This article was originally published on Cyclingnews.com.
Team Sky stamped their authority on the Tour de France with a commanding display in the 41.5-kilometre time trial to Besançon. Race leader Bradley Wiggins won in a time of 51:24 with teammate Chris Froome in second at 35 seconds. The result moved Froome up to third in the general classification and strengthened Wiggins’s grip on yellow.
Defending champion Cadel Evans (BMC) lost time at each time check point before finishing 6th, 1:43 behind Wiggins. Vincenzo Nibali (Liquigas-Cannondale), who started the day in third place overall, managed to limit his losses, finishing in 8th, 2:07 down on Wiggins, and now lies 4th in the race for yellow.
"I'm just really pleased with how I put the day together, mentally, too. The noise when I rolled off the ramp was incredible and not letting that phase me and not going out too hard. So I’m just really satisfied with how I put the whole day together an that’s what I’ve been focusing ,. So at the moment it’s just relief and pride in myself for doing that," Wiggins said.
"When I get back tonight, that when you start thinking about the context of how it fits into the whole Tour and everything. Numbers are being thrown around, you got this on Cadel, this on him but at the moment it’s a lot to take in."
Tour de France stage 9 highlights (courtesy ASO)
Heading into the stage BMC had hoped to limit their losses to less than a minute but after just a few kilometres of Evans’s ride Wiggins was up on the 2011 winner. At the first time check, 16.5km into the stage, Wiggins cruised through at a time of 21:05, five seconds up on Froome but already over a minute up on Evans. The Sky pair obliterated the time of Fabian Cancellara and from there Evans began a campaign of damage limitation.
At the second time check at 31.5 kilometres it looked to be working with Wiggins only adding 19 seconds to his time on the Australian but by the finish the British rider had extended his lead to 1:43, the exact time gap between the two riders posted at last month’s Dauphine.
Earlier in the day, world time trial champion Tony Martin (Omega Pharma-QuickStep) cut a sorry figure on the start ramp in Arc-et-Senans. With a wrist strapped due to a broken bone the German was perhaps riding his last stage in this year’s Tour but his luck, which as deserted him throughout the race, was in no mood of changing, and within the first few kilometres suffered a puncture. Despite the misfortune Martin posted the fastest time at each check point to take an early but incomprehensive lead.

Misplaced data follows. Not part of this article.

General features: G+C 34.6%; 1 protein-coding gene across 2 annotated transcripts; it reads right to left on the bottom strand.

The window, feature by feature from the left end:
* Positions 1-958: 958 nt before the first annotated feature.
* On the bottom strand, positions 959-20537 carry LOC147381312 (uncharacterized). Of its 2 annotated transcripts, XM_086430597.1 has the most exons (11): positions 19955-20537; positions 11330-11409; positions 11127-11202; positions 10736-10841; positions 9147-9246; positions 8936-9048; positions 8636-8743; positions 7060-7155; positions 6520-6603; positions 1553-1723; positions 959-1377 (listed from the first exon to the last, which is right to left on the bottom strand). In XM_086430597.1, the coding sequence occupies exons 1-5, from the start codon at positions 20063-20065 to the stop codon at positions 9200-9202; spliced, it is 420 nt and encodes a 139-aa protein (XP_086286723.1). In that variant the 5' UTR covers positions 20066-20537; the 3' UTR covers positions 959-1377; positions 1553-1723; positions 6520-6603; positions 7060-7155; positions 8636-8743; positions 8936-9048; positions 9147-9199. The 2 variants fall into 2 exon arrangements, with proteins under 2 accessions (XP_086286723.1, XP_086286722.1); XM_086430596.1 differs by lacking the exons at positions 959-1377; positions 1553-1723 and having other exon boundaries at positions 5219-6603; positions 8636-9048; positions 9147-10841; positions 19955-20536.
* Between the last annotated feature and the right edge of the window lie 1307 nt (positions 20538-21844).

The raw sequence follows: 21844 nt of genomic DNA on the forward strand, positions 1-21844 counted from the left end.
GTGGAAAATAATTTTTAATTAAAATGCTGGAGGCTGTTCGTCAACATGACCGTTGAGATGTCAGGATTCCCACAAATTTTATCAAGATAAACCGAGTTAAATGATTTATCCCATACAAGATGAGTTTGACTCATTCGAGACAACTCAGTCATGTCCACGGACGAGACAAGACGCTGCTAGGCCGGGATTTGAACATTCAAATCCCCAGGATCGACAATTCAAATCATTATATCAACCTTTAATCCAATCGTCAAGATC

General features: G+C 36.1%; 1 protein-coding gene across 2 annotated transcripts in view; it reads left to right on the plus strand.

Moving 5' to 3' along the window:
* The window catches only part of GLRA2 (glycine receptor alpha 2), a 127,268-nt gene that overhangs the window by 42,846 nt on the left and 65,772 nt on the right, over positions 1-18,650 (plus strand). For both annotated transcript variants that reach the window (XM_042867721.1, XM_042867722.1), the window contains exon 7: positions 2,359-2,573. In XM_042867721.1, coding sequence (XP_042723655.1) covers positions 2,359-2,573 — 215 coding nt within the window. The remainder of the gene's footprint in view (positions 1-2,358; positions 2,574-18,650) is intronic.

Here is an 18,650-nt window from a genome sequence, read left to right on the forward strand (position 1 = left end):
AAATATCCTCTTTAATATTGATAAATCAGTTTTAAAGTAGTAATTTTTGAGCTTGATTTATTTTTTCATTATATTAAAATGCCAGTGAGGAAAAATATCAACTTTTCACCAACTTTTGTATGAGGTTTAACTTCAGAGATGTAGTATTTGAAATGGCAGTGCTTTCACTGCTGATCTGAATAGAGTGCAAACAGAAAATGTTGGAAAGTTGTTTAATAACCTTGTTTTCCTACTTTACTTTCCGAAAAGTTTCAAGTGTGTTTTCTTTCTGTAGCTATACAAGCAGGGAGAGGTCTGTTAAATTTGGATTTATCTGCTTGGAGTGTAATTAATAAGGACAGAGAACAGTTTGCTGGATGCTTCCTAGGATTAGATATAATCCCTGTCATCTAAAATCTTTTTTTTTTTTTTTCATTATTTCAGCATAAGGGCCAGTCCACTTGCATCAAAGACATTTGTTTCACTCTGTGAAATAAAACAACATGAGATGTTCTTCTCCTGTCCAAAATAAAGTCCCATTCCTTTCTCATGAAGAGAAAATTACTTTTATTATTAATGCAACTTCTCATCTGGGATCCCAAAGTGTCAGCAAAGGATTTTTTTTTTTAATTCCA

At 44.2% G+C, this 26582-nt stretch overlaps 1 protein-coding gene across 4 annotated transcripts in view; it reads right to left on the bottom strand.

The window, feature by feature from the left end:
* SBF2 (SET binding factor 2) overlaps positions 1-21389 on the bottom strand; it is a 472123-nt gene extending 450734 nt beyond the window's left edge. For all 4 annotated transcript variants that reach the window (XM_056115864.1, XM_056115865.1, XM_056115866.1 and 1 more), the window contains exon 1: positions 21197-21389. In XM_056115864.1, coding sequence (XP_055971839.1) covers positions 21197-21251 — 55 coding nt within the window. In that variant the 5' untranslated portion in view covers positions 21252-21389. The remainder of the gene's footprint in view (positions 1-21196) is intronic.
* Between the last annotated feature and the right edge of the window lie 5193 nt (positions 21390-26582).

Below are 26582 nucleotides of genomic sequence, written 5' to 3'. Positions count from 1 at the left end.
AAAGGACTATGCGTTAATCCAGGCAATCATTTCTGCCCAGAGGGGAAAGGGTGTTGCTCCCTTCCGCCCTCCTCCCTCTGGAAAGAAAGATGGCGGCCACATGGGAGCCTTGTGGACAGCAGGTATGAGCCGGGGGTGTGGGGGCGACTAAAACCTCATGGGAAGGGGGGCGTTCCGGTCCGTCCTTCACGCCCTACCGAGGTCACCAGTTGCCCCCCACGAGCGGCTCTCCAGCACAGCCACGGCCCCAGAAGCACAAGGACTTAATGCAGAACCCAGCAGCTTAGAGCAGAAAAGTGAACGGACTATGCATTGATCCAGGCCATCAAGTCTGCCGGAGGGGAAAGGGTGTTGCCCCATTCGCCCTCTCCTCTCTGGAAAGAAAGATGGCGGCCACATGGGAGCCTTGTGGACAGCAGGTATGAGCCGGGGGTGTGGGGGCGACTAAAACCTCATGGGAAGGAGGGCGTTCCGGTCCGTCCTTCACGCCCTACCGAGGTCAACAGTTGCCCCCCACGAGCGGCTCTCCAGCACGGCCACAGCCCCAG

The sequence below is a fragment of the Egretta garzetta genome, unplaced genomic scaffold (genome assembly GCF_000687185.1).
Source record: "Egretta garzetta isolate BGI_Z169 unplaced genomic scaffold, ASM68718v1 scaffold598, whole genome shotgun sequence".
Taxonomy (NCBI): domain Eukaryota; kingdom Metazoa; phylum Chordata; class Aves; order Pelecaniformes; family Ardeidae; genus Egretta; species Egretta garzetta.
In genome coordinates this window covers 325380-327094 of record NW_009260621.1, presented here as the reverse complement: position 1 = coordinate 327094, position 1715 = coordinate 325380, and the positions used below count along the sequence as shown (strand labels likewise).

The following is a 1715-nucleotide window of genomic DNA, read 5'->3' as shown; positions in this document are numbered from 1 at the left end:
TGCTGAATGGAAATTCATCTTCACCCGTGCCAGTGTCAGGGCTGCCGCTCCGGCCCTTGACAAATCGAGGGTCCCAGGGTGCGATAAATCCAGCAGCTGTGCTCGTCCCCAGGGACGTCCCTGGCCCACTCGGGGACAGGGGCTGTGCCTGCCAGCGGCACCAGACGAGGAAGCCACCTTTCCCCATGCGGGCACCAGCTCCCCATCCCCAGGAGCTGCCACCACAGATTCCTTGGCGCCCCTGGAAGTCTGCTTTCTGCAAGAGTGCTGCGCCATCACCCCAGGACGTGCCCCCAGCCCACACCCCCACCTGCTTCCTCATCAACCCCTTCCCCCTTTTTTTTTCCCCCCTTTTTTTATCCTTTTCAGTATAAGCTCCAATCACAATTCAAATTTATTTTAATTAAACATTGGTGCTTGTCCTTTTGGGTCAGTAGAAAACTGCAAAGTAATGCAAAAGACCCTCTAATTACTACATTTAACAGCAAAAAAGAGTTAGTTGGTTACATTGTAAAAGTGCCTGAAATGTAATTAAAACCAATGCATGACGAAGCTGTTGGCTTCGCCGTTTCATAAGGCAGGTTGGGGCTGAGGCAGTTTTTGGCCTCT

Fabian Cancellara (RadioShack-Nissan) put Martin out of his misery setting a time 39 seconds faster at the first check, and 1:19 quicker at the finish. However, when French time trial champion Sylvain Chavanel (Omega Pharma-QuickStep) came through the first check just a handful of seconds down on the Swiss rider, it was clear that the former world time trial champion was far from firing on all cylinders.
Fabian Cancellara crosses for third
It wasn’t until Tejay van Garderen (BMC) came through the first check three seconds faster that it was confirmed that Cancellara would not repeat his prologue success. The American, riding in just his second Tour, looked at ease over the testing first part of the course, catching Ivan Basso (Liquigas-Cannondale) for three minutes and going fastest at the second check. Although he tired by the finish, crossing the line nine seconds down on Cancellara, the RadioShack-Nissan rider’s position was in the line of fire.
By now the GC contenders, Froome included in that echelon, were on the road. The Kenyan-born rider, who beat Wiggins in an individual time trial at the Vuelta last September, stormed to a 24-second lead at the first check. Denis Menchov (Katusha), in his Russian national time trial champion's kit, could only manage 7th with Nibali in 10th and Evans 12th. Wiggins was still to reach the 16.5km mark but his rhythm and speed looked on course, and he crossed the check point five seconds faster than Froome.
Wiggins on winning stage 9
Sky’s Froome was looking almost as assured as Wiggins in his time trial position, out of the saddle on the rolling terrain, and faster than Van Garderen at the second check point. Wiggins came in 16 seconds faster than Froome, cementing his position as Sky’s undoubted leader in the race.
Menchov crossed the line, then Nibali, but both were off the pace and looking set to lose over two minutes. Froome meanwhile had crushed Cancellara by 22 seconds with just Evans and Wiggins left on the road.
Having gained 35 seconds on Froome, 1:43 on Evans and over 2 minutes on his nearest rival Wiggins will be greatly satisfied with his day and tomorrow’s rest day will give the British rider time to let the events sink in. The Tour is far from over but Wiggins has landed a heavy blow.
Froome on Team Sky's position heading into the first rest day